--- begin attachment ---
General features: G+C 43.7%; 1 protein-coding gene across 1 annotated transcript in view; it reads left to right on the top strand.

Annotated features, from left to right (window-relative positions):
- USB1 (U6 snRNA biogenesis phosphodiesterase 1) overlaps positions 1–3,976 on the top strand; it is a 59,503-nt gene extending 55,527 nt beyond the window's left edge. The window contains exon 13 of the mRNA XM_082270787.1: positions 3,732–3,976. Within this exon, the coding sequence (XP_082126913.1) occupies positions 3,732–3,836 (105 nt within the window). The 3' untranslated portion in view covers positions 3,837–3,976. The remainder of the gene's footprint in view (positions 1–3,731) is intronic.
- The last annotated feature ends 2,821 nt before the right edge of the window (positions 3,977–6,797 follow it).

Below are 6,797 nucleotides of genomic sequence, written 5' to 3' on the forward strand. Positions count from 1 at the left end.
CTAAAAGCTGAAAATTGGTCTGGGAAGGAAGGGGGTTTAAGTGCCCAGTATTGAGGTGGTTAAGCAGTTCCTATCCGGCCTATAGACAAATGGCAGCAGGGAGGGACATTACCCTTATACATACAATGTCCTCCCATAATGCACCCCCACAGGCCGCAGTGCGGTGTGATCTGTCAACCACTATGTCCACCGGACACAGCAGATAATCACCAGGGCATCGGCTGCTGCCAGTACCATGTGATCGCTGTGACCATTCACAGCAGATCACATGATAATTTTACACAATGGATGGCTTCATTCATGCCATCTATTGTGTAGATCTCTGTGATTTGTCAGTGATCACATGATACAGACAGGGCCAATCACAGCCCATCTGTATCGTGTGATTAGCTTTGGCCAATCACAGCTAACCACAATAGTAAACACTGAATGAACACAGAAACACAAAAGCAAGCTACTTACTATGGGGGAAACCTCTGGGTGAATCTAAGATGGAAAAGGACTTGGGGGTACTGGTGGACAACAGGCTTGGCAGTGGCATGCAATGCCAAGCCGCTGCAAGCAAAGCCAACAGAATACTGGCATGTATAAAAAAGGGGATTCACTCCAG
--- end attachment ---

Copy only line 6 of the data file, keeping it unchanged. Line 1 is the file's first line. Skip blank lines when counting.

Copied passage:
CTAAAAGCTGAAAATTGGTCTGGGAAGGAAGGGGGTTTAAGTGCCCAGTATTGAGGTGGTTAAGCAGTTCCTATCCGGCCTATAGACAAATGGCAGCAGGGAGGGACATTACCCTTATACATACAATGTCCTCCCATAATGCACCCCCACAGGCCGCAGTGCGGTGTGATCTGTCAACCACTATGTCCACCGGACACAGCAGATAATCACCAGGGCATCGGCTGCTGCCAGTACCATGTGATCGCTGTGACCATTCACAGCAGATCACATGATAATTTTACACAATGGATGGCTTCATTCATGCCATCTATTGTGTAGATCTCTGTGATTTGTCAGTGATCACATGATACAGACAGGGCCAATCACAGCCCATCTGTATCGTGTGATTAGCTTTGGCCAATCACAGCTAACCACAATAGTAAACACTGAATGAACACAGAAACACAAAAGCAAGCTACTTACTATGGGGGAAACCTCTGGGTGAATCTAAGATGGAAAAGGACTTGGGGGTACTGGTGGACAACAGGCTTGGCAGTGGCATGCAATGCCAAGCCGCTGCAAGCAAAGCCAACAGAATACTGGCATGTATAAAAAAGGGGATTCACTCCAG